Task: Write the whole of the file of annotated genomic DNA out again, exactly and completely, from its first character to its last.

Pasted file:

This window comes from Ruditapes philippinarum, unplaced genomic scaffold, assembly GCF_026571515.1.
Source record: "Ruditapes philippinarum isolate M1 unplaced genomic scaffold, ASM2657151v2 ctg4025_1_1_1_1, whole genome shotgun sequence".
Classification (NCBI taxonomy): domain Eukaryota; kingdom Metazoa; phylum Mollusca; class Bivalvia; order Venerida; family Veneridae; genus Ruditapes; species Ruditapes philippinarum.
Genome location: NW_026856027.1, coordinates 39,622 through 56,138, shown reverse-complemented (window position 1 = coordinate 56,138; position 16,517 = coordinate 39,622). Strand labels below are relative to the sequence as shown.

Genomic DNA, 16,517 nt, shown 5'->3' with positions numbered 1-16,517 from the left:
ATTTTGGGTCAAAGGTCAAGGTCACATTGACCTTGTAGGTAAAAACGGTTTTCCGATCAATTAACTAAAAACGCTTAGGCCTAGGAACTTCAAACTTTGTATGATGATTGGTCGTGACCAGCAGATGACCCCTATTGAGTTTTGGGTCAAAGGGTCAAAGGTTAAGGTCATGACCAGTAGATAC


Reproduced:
This window comes from Ruditapes philippinarum, unplaced genomic scaffold, assembly GCF_026571515.1.
Source record: "Ruditapes philippinarum isolate M1 unplaced genomic scaffold, ASM2657151v2 ctg4025_1_1_1_1, whole genome shotgun sequence".
Classification (NCBI taxonomy): domain Eukaryota; kingdom Metazoa; phylum Mollusca; class Bivalvia; order Venerida; family Veneridae; genus Ruditapes; species Ruditapes philippinarum.
Genome location: NW_026856027.1, coordinates 39,622 through 56,138, shown reverse-complemented (window position 1 = coordinate 56,138; position 16,517 = coordinate 39,622). Strand labels below are relative to the sequence as shown.

Genomic DNA, 16,517 nt, shown 5'->3' with positions numbered 1-16,517 from the left:
ATTTTGGGTCAAAGGTCAAGGTCACATTGACCTTGTAGGTAAAAACGGTTTTCCGATCAATTAACTAAAAACGCTTAGGCCTAGGAACTTCAAACTTTGTATGATGATTGGTCGTGACCAGCAGATGACCCCTATTGAGTTTTGGGTCAAAGGGTCAAAGGTTAAGGTCATGACCAGTAGATAC